20. 20. Any economic activities Household farm (non-livestock) Household farm (livestock) Household business Paid work outside household -.1 -.05 0 .05 .1 percentage point impacts Malawi Zambia Tanzania Impacts on Child Work (Participation)
  21. 21. “When I get PSSN money instead of doing wage labor with my children, I work in my own farms. To me this is a good thing because working in other people’s farm is something that we hate, but sometimes we have to do it in order to get food. ” (Female caregiver, Tanzania) Shift from off- to on-farm work is protective for children. Casual labour is work of last resort “I have seen children abused by landlords when engaged in casual works in the farms...the landlord abuses children and sometimes refuses to pay them their money after they have completed the work ” (Youth FGD, Tanzania)
  22. 22. Malawi Zambia Tanzania ANY HOUSEHOLD CHORE ↑ No change No change Collecting water or firewood ↑ ↑ No change Care of children, cooking, cleaning ↑ No change No change Care of elderly or sick members ↑ N.A. No change IMPACTS ON CHILD HOUSEHOLD CHORES (PARTICIPATION)
  23. 23. Malawi Zambia Tanzania ANY ECONOMIC ACTIVITIES - - - Household farm (non-livestock) - N.A. - Household farm (livestock) increases more for boys - - Household business - - - Paid work outside household - - decreases more for boys ANY HOUSEHOLD CHORES increases more for boys - - SCHOOL PARTICIPATION - - - GENDER DIFFERENCES IN IMPACTS
  24. 24. Excessive Working Hours Based on Age No change in Malawi & Tanzania 20% more likely in Zambia IMPACTS ON HARMFUL CHILD LABOUR Exposure to Hazards No change in Tanzania 17% increase in Malawi N.A. in Zambia Heat, dust = working outdoors, brick-making, tobacco drying Carrying heavy loads = carrying bricks, woods
  25. 25. Excessive economic activities Excess econ activities & chores Exposure to hazards Ill or injured (past 2 weeks) Ill or injured (past year) -.1 -.05 0 .05 .1 percentage point impacts Malawi Zambia Tanzania Impacts on Child Labour
  26. 26. “I am scared during harvesting season … because many snakes hide in the leaves of maize ” (Youth, Malawi) Hazards of work for children “Harvesting the sweet potatoes involves the digging of the ridges that to get to the tuber crop. This make the dust and cause him to get sick with a cough” (Caregiver, Tanzania) “Again, during the period of burning bricks, it pains them because they are exposed to high temperature direct to their faces, but they have to do it because there is no way out, they have to tolerate” (Caregiver, Tanzania)
  27. 27. MECHANISMS Labor constraints – Malawi and Zambia, see next slide Labor market imperfections – labor market is thin, cannot hire labor Liquidity constraints – cash is valuable, not used to hire labor On the job learning – “Children earn from the work itself and how to earn income for the household and the future. They learn about being independent and self-reliant. A child can live his/her own life without depending on others for survival.” (Male caregiver, Tanzania)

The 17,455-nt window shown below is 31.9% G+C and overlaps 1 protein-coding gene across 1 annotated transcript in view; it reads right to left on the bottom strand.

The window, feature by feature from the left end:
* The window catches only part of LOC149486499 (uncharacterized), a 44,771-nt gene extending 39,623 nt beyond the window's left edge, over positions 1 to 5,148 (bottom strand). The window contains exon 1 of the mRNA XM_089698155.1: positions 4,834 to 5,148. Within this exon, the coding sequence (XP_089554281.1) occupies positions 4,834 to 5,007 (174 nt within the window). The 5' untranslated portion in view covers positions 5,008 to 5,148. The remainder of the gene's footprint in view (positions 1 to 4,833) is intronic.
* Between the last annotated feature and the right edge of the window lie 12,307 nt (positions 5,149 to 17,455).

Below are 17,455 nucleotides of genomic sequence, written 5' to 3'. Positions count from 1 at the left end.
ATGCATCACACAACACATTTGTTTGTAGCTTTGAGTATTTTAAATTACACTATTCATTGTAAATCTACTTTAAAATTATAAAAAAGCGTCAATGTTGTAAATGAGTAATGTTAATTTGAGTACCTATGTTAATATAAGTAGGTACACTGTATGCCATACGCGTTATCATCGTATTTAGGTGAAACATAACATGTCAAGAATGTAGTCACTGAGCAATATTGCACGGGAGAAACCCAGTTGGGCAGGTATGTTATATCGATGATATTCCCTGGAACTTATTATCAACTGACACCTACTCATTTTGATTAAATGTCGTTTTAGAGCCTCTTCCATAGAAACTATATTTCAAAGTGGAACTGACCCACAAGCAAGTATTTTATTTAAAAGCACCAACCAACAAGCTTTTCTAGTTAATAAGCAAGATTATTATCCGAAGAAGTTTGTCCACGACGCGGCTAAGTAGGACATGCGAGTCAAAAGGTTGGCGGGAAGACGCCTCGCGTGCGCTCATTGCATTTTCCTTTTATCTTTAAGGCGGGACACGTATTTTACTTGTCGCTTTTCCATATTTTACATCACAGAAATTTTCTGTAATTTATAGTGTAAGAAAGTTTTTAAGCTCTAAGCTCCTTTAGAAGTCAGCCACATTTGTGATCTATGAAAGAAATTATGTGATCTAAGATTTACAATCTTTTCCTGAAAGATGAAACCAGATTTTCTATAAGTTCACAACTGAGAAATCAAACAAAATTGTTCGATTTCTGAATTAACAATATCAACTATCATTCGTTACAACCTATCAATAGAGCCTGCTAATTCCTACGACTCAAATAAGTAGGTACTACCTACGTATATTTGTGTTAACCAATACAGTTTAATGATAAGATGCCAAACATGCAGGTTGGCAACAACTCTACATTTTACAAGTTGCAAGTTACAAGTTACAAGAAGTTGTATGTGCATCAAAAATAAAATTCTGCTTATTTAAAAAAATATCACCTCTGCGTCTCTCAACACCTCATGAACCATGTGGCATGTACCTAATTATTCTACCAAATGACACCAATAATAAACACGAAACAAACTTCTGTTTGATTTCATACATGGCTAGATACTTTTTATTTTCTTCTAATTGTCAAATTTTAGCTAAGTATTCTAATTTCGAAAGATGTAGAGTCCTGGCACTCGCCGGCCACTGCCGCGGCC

28. 28. 12 10 8 6 4 2 0 2 4 6 8 10 12 <5 5-9 10-14 15-19 20-24 25-29 30-34 35-39 40-44 45-49 50-54 55-59 60-64 65-69 70-74 75-79 80+ Percent Malawi SCT Eligible Population by Age and Sex (N = 16,078) Male Female MALAWI, ZAMBIA PROGRAMMES SELECT LABOUR-CONSTRAINED HOUSEHOLDS
  29. 29. OTHER IMPACTS ON CHILD WELLBEING Cash transfers increased school attendance School dropout declined in the three countries Cash transfers helped to pay for schooling costs No evidence that increased farm work had negative impacts on health in the short term
  30. 30. Attends school Any education expenditure Attends regularly -.2 -.15 -.1 -.05 0 .05 .1 .15 .2 percentage point impacts Malawi Zambia Tanzania Impacts on Schooling (Participation)
  31. 31. “I feel guilty that I’m killing the child’s future… in March I got very sick, I am the one they rely on to bring food on the table…so the child was really pressed. Him being the eldest at home, he was supposed to do everything alone and when it’s too much, he could miss classes” (Female caregiver, Malawi) Tension between school and work caused by extreme poverty, home responsibilities “There are some children that might be given clothes for siblings to wash and be told to do dishes, fetch water and cook and one may fail to go to school. ” (Youth FGD, Malawi)
  32. 32. WHAT WE KNOW NOW Household investments increased child work on the household farm May result in increased harmful child labour Work outside the home declined & school participation improved Implications for children are mixed Important to closely monitor impacts on child time use Complementary policies to enhance positive impacts & limit negative effects
  34. 34. This evidence “laid the basis for strong advocacy work, leading to the Government of Malawi increasing its funding to [approx. USD 2 million]… reaching over 270,000 beneficiary households of the poorest segment of the population.” “Simultaneously the evidence informed the country office of certain limitations of the programmes's impact on schooling and uncovered the programme’s potential increase of child work. As a consequence child work is now on the country office’s radar.” - Beatrice Targa, Chief of Social Policy, UNICEF Malawi
  35. 35. The findings have “made a strong contribution to enhance the understanding of government officials on cash transfer impacts, but also their support for this intervention.” “The specific evidence from the youth well-being impact evaluation facilitated a discussion on how productive and economic impacts affect child work and, in turn, how this relates to schooling of children.” - Paul Quarles van Ufford, Chief of Social Policy, UNICEF Tanzania
  36. 36. “Transfer Project impact evaluations have played a key role in cash-based programming in Zambia. The evidence has been used widely in policy decisions, including scale up of the Social Cash Transfer Programme (SCT).” “Results on child work have fed into discussions on the effects of cash transfers on specific individuals within the recipient household, and on complementary services that can support them.” - Daniel Kumitz, Social Policy Specialist, UNICEF Zambia
  37. 37. THANK YOU